President Duterte is willing to sail to the West Philippine Sea (WPS) amid renewed tension with China, but admitted that such voyage will be futile.
Breaking his silence on the latest territorial spat with China, the President conceded that the Philippines was “not in possession of the sea”, and that it could retake the area only by force, an option he refuses to consider.
“Ako gusto ko tinanong ko nga si (Defense) Secretary (Delfin) Lorenzana, puwede ba tayo pupunta tayo doon, papasok sa mga Spratlys Islands ng barko natin. Of course it should be coast guard. we dont send gray ships to, mga warship diyan para ipakita sa Pilipino na maski ilang balik natin door, wala talagang mangyari because we are not in possession of the sea. Sa kanila eh (I want to go. I asked Secretary Lorenzana if ew can go to Spratlys Islands using our boat. Of course, it should be coast guard — we don’t send gray ships, warships there — just to show to Filipinos that even if we keep returning to the area, nothing will happen because we are not in possession of the sea. It’s theirs),” Duterte said during a televised address Monday, April 20.
“I am ready, anak ng jueteng, if it’s a matter of looking for trouble and looking for violence, but at what cost would that be to the country,” he added.
Lorenzana, in the meeting with the President and other officials, assured the commander-in-chief that there was no barrier to the country’s ships visiting the West Philippine Sea. He noted that naval, coast guard and fisheries bureau vessels were regularly visiting the area, including Pag-asa Island.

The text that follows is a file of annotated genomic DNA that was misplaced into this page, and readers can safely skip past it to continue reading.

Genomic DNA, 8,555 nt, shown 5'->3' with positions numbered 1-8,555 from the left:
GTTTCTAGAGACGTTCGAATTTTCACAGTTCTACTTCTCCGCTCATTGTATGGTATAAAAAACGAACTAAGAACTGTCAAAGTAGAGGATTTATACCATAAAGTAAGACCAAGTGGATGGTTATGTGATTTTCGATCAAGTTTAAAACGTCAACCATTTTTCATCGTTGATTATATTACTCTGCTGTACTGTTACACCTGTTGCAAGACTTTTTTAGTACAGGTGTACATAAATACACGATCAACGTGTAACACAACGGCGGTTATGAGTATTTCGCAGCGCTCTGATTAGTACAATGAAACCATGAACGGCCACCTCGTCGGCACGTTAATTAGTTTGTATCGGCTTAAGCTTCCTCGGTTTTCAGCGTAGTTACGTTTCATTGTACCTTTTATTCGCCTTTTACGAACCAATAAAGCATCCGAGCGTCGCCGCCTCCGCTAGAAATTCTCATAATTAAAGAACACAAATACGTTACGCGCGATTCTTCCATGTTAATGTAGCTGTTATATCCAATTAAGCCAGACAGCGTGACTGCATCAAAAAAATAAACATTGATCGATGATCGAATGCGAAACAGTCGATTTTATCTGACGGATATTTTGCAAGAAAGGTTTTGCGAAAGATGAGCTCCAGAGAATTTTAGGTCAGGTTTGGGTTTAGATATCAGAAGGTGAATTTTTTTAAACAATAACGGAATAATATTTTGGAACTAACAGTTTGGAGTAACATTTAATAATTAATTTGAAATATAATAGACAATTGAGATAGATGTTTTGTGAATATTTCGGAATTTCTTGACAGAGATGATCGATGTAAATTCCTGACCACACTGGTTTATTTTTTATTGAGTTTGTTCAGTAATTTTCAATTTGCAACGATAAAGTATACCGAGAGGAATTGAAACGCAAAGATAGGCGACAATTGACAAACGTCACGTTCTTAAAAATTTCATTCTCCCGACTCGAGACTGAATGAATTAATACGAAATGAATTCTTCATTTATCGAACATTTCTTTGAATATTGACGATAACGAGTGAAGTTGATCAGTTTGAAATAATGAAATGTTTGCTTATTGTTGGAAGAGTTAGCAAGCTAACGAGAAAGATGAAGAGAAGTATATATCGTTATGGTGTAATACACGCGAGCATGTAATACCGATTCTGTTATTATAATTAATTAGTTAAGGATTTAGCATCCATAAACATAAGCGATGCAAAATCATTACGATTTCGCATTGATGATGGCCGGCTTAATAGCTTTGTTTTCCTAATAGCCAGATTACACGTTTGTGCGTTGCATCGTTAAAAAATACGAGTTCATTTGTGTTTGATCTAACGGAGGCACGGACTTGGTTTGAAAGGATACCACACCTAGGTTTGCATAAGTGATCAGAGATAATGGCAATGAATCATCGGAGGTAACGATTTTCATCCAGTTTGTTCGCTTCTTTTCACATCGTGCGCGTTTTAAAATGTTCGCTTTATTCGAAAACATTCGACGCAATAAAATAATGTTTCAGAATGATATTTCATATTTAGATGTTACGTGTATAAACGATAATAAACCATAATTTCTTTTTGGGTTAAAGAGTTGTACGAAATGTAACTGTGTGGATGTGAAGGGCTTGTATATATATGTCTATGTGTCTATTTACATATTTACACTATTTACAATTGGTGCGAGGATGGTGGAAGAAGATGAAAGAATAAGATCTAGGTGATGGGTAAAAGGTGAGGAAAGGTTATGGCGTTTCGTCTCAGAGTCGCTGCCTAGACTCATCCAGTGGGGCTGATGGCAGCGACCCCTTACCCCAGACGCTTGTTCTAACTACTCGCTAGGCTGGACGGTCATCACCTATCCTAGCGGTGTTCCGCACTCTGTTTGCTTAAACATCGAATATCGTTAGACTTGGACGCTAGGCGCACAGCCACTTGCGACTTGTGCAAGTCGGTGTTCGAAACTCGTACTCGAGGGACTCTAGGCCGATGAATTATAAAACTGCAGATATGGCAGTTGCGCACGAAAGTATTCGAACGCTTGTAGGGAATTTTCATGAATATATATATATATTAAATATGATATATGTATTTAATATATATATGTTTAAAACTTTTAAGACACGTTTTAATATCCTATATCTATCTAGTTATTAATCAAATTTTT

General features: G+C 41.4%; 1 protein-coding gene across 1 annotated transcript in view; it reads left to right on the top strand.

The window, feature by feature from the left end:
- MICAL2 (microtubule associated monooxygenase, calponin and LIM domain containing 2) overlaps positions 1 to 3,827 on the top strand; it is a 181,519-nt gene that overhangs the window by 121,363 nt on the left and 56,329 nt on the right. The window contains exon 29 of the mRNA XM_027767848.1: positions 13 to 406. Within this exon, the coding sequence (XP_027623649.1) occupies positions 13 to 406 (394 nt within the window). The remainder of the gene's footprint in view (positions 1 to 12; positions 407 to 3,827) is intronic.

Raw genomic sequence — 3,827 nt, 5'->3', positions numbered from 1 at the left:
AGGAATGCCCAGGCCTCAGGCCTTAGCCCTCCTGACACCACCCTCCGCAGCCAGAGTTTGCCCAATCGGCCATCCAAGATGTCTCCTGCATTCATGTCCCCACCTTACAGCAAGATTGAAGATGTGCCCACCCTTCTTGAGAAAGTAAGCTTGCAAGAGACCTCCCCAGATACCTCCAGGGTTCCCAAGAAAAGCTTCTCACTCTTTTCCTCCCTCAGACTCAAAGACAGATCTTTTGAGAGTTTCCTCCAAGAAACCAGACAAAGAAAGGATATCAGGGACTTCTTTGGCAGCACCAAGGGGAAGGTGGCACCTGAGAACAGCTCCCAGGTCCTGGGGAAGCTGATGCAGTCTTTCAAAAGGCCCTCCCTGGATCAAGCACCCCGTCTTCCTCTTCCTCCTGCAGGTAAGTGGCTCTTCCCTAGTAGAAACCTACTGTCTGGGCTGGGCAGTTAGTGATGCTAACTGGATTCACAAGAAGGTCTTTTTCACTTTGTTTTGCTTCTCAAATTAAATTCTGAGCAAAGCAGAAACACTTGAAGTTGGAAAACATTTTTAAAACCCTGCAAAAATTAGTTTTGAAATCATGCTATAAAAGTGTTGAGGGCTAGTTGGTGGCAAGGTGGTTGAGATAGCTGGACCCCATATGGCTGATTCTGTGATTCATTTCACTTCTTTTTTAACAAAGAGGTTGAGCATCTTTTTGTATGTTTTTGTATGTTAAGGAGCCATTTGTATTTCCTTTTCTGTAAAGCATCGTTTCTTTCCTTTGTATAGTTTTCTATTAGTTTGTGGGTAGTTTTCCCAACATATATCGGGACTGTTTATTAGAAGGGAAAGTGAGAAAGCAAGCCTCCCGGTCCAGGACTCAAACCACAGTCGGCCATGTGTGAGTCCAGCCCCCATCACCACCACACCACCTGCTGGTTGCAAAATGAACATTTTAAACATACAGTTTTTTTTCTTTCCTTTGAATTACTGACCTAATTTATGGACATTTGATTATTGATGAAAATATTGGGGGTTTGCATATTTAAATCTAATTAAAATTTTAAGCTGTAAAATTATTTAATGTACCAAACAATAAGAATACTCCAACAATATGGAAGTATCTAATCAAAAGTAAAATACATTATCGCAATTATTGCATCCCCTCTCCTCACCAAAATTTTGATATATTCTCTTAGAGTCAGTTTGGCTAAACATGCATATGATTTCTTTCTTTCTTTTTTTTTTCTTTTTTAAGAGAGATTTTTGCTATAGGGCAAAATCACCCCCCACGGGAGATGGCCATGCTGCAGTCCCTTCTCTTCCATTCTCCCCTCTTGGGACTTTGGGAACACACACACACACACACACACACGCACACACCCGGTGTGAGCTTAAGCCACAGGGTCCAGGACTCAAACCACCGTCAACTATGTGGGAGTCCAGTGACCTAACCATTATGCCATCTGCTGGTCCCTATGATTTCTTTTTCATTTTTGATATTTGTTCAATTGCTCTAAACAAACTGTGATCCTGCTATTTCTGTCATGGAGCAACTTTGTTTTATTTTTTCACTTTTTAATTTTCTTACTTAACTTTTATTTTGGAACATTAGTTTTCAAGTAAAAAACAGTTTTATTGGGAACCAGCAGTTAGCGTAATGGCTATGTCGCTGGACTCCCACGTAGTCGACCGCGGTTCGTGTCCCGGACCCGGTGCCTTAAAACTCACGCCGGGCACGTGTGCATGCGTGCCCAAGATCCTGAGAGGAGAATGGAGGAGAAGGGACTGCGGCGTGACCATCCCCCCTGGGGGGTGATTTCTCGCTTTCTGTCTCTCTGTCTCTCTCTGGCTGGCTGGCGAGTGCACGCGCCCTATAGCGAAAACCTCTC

Duterte, however, insisted that going to the territory and asserting jurisdiction could become “bloody.”
He maintained that WPS issues “remain a question forever, until such time that you know we can take it back.” And the only way the country could retake the area would be through the use of force, he added.
“Walang iba giyera lang (Nothing else but war). If we promote war against China and America, medyo siguro mamadalian pero at what cost to us. Ayan ang problema (it will be resolved easily but at what cost to us. That’s the problem),” he said.
“There is no way that we can get back the Philippine Sea without any bloodshed,” he said.
The President, however, ruled out going to war over the territorial dispute with China, adding the country was unlikely to win.
“You know the cost of war and if we go there really to find out and to assert jurisdiction, it will be bloody. It will result in a violence that we cannot maybe win,” he added.
Duterte said the United States was also unlikely to come to the country’s aid if the country itself initiates war over the disputed territory.
Under the mutual defense pact between the Philippines and the United States forged in 1951, a country will defend the other country in case it would be under external armed attack.
“Alam mo doon sa mutual defense treaty, I don’t know if I’m right, only if we are being attacked on our soldiers. It does not include a war that is initiated by us,” he said.
Tension in the region reignited after the Philippines protested the lingering stay of more than 200 Chinese ships in the West Philippine Sea since last month. Manila has asked Beijing to pull out the ships but China ignored the plea and claimed the fishing vessels were simply taking refuge from rough sea condition.
In his speech, the President took a swipe anew at the Aquino administration for supposedly losing control over Panatag Shoal during a standoff with China back in 2012.
He recalled that the country withdrew from the shoal to end the stalemate with China as part of the supposed United States intervention. China, however, did not leave the area, effectively gaining control of the shoal.
If the similar incident happens under his watch, Duterte said he would order the country’s ships not to leave the area. He would order the ships “to stay put” to assert the country’s ownership.
And if ever oil exploration begins in the resource-rich waters, Duterte also said he would remind China about the country’s claim to the area.